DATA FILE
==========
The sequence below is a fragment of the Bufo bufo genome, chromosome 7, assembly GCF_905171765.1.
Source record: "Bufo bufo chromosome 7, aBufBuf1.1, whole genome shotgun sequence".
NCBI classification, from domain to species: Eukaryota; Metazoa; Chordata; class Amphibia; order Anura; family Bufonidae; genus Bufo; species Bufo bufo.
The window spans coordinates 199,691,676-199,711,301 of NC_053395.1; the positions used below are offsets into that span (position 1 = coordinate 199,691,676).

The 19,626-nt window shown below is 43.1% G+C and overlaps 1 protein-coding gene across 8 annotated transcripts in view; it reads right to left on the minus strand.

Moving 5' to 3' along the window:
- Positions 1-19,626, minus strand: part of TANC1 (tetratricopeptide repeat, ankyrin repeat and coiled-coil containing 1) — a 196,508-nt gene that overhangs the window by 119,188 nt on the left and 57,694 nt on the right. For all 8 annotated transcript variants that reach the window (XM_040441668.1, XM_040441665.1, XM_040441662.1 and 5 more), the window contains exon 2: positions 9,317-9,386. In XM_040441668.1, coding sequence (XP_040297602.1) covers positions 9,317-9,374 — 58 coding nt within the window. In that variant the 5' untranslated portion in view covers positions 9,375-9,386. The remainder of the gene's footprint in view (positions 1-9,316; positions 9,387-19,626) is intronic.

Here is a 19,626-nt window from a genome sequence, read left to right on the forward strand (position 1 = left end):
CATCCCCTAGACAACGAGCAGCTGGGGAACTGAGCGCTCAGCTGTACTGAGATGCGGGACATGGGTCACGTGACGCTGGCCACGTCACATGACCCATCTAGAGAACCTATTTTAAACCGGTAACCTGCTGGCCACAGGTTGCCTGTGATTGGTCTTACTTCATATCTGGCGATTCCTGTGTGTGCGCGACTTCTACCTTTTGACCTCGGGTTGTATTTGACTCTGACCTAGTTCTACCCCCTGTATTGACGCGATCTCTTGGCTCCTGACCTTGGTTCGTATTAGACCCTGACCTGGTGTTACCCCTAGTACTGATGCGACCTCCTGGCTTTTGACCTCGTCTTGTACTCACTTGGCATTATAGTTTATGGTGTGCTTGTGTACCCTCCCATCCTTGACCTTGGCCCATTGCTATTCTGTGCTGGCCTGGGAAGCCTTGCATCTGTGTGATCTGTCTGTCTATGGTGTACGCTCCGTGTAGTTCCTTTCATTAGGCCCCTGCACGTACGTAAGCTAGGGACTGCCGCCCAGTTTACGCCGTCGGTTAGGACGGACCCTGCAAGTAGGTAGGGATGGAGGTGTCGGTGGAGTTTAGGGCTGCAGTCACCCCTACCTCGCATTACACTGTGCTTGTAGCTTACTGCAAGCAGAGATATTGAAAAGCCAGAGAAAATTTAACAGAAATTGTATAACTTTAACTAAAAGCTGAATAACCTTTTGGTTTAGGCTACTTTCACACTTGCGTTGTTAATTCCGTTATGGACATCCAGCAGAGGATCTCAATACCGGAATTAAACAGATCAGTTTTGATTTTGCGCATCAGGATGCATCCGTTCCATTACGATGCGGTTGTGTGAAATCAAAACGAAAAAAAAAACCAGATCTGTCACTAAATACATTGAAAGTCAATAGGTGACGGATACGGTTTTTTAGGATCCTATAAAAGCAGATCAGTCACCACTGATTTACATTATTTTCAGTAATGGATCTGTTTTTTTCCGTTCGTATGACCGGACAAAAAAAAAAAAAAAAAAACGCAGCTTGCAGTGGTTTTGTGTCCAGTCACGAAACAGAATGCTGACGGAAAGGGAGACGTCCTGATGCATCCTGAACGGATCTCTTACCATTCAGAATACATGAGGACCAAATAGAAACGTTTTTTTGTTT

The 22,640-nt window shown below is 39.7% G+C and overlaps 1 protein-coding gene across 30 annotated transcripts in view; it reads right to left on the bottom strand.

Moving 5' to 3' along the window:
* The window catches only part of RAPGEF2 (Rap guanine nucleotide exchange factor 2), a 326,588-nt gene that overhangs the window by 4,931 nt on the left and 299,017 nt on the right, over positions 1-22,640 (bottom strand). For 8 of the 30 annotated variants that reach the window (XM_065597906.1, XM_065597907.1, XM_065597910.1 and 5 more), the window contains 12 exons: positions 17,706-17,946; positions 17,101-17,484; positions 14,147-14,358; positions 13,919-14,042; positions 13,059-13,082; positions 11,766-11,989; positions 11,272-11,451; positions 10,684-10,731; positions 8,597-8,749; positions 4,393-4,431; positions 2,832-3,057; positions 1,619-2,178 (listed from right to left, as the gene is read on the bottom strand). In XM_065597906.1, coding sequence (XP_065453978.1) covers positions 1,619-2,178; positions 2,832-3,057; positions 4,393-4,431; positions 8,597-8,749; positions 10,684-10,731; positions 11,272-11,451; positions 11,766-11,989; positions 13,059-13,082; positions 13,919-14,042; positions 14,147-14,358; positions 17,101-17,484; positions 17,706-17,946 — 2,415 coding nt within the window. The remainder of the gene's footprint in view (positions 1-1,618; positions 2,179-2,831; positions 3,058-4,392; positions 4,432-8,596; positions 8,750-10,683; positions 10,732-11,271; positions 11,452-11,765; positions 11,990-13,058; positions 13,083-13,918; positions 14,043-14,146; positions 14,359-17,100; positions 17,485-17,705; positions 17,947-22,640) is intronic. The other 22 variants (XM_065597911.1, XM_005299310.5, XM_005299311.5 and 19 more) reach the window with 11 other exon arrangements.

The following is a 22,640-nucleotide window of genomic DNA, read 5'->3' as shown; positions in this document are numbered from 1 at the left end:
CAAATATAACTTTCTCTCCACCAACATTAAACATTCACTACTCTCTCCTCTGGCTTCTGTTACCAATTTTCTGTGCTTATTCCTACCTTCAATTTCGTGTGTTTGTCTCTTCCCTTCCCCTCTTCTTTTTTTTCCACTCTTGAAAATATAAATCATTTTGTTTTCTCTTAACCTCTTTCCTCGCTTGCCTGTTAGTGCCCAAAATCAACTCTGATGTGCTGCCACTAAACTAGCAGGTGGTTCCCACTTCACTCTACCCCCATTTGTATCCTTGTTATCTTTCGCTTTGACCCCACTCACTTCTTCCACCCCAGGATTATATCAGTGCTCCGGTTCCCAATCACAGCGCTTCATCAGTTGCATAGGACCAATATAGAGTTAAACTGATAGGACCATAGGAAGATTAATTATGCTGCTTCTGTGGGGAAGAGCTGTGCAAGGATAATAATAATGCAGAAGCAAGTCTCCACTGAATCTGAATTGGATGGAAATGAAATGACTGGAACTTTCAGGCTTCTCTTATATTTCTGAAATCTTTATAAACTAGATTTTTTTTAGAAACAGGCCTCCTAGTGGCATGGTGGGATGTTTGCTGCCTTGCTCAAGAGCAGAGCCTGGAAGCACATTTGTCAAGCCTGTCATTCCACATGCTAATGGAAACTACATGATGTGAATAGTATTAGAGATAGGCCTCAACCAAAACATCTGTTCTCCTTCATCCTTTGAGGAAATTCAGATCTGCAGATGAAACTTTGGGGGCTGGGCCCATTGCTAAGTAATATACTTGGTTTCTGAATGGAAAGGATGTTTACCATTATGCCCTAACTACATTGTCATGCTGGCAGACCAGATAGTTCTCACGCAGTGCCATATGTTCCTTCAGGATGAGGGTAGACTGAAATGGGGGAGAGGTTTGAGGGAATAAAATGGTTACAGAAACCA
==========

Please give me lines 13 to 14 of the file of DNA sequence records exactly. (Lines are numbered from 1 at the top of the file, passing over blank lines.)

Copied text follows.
The following is a 22,640-nucleotide window of genomic DNA, read 5'->3' as shown; positions in this document are numbered from 1 at the left end:
CAAATATAACTTTCTCTCCACCAACATTAAACATTCACTACTCTCTCCTCTGGCTTCTGTTACCAATTTTCTGTGCTTATTCCTACCTTCAATTTCGTGTGTTTGTCTCTTCCCTTCCCCTCTTCTTTTTTTTCCACTCTTGAAAATATAAATCATTTTGTTTTCTCTTAACCTCTTTCCTCGCTTGCCTGTTAGTGCCCAAAATCAACTCTGATGTGCTGCCACTAAACTAGCAGGTGGTTCCCACTTCACTCTACCCCCATTTGTATCCTTGTTATCTTTCGCTTTGACCCCACTCACTTCTTCCACCCCAGGATTATATCAGTGCTCCGGTTCCCAATCACAGCGCTTCATCAGTTGCATAGGACCAATATAGAGTTAAACTGATAGGACCATAGGAAGATTAATTATGCTGCTTCTGTGGGGAAGAGCTGTGCAAGGATAATAATAATGCAGAAGCAAGTCTCCACTGAATCTGAATTGGATGGAAATGAAATGACTGGAACTTTCAGGCTTCTCTTATATTTCTGAAATCTTTATAAACTAGATTTTTTTTAGAAACAGGCCTCCTAGTGGCATGGTGGGATGTTTGCTGCCTTGCTCAAGAGCAGAGCCTGGAAGCACATTTGTCAAGCCTGTCATTCCACATGCTAATGGAAACTACATGATGTGAATAGTATTAGAGATAGGCCTCAACCAAAACATCTGTTCTCCTTCATCCTTTGAGGAAATTCAGATCTGCAGATGAAACTTTGGGGGCTGGGCCCATTGCTAAGTAATATACTTGGTTTCTGAATGGAAAGGATGTTTACCATTATGCCCTAACTACATTGTCATGCTGGCAGACCAGATAGTTCTCACGCAGTGCCATATGTTCCTTCAGGATGAGGGTAGACTGAAATGGGGGAGAGGTTTGAGGGAATAAAATGGTTACAGAAACCA